This example is based on the parts database workbook, in which you
enter data in a UserForm with drop down lists. The data is stored
on a hidden sheet, and a pivot table summarizes the data in an Inventory
report. You can learn how to set up the worksheets and the UserForm
on this page: UserForm
In this tutorial, you'll see how to add a custom tab to the Excel
Ribbon, instead of using worksheet buttons to run the macros.
Here is the Ribbon in Excel 2010, with a custom tab named Db Macros
(short for database macros).
Video: Excel Ribbon Code Introduction
Watch this short video to see the steps for viewing and modifying
Ribbon code in the Custom UI Editor tool. Then, in Excel, make a minor
change to your macros, so they will run when a Ribbon button is clicked.
The written instructions are below the video.
View Ribbon Code with Custom UI Editor
The easiest way to view and edit the Ribbon code is to download and
install the Custom
UI Editor. This free program lets you see the existing code in
a file, or create your own.
To see the Ribbon code in the Parts Database file:
Locate and select the Parts Database file, and click Open
In the Custom UI Editor, you can see the workbook and the customUI.xml
file at the left. The custom xlm code is shown at the right.
Reading the Custom UI Code
In the xml code, you can see that there is a heading for each part
of the custom UI:
For each item that you create, you'll incude a unique ID, a label,
and perhaps other properties, such as an icon and a macro that runs
when the button is clicked.
For example, here is the code for the Hide Database button on the
Db Macros tab.
The ID -- DbG02B02 -- is a shortened version of Database tab,
group 2, button 2. You could use a text only ID instead, if you
prefer, as long as the ID is only used once in the code.
The label -- Hide Database -- is the text that will appear on
the button in the Ribbon tab.
The image -- Lock -- will also appear on the button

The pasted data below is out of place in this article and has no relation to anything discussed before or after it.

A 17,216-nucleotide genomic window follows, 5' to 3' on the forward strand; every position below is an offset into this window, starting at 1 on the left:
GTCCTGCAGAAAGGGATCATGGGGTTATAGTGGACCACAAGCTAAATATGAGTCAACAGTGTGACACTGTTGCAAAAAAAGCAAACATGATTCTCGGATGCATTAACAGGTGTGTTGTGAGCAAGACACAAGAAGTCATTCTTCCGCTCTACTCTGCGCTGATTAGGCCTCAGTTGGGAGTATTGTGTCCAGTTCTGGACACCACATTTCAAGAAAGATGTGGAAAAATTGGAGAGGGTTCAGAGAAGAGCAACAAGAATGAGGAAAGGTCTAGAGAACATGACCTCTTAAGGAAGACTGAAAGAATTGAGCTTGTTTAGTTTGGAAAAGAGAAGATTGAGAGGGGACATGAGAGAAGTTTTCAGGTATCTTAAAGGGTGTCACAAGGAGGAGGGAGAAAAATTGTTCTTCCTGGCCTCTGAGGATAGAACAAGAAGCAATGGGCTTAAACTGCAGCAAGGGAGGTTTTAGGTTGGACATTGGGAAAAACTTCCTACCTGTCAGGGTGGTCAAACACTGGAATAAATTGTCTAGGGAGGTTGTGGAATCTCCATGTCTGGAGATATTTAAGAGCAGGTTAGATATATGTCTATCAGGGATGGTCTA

The size is set to Large, so it will be easy to see on the Ribbon.
The onAction -- HideDatabase -- is the name of the macro that
will run when the button is clicked.
You can also add a screen tip or super tip in the Ribbon.
Screen tip: In the Parts Database, there is a screen tip
for the Show Lists button, which is highlighted in yellow in the
screen shot below.
Super tip: Below the screen tip, circled in blue, is a
super tip, which explains how to use the lists.
Check the Ribbon Code
If you make changes the to the code, the Custom UI Editor can check
the revised code, to make sure that it is valid. For example:
In the first group, change the second button's ID from DbG01B02
On the Custom UI menu bar, click the Validate button
An error message appears, warning that the ID is a duplicate.
Click OK, change the button ID back to DbG01B02 and click the
Validate button again. A different message appears, announcing the
the code is well-formed.
Click OK, to close the message
Click the Save button, to save your changes.
Set Up the Macros
If your Ribbon buttons will run macros, you'll need to add a Ribbon
callback in each macro's arguments. To see how these are set up, you
can use another command in the Custom UI Editor.
On the Custom UI Editor's menu, click the Generate Callbacks button.
A new code sheet appears, with all the macros listed as onAction
items in your Custom UI code.
In the brackets after each macro name, you can see the ribbon
callback: (control As IRibbonControl)
You could copy this code, and paste it into the Visual Basic Editor
in Excel, and fill in the code for each callback. Or, modify each
of your existing macros, to add that ribbon callback.
To return to the Custom UI code window, click the workbook name
at the left of the Custom UI Editor.
Open the Parts Database File
After you have made the Custom UI changes, you can close the Custom
UI Editor, and test the file in Excel.
Save your changes, and close the Custom UI Editor.
Open Excel, and open the Parts Database file.
If a security warning appears, click the Enable Content button,
so the macros will run.
To see the VBA code, press Alt + F11, and view the code in the
modNavigate module. You'll see that each macro has the Ribbon Callback
For an explanation of the UserForm that is in the workbook, and its
code, please see this page: UserForm
Test the Ribbon Buttons
Now that everything is set up, you can test the buttons on the Db
Macros Ribbon tab.
Close the Visual Basic Editor, and return to Excel.
To test the custom tab items, click on the Db Macros tab, and
click one of the buttons. For example, click the Show Database button,
to see the hidden database sheet.
Note: This button does not have a screen tip or super tip, so its
label shows up as a screen tip -- Show Database.
Thanks to Ron de Bruin, Excel MVP, for the helpful Ribbon
customization information on his website, and thanks to Stephen
Davanzo, whose sample workbook inspired me to start experimenting
with the Ribbon.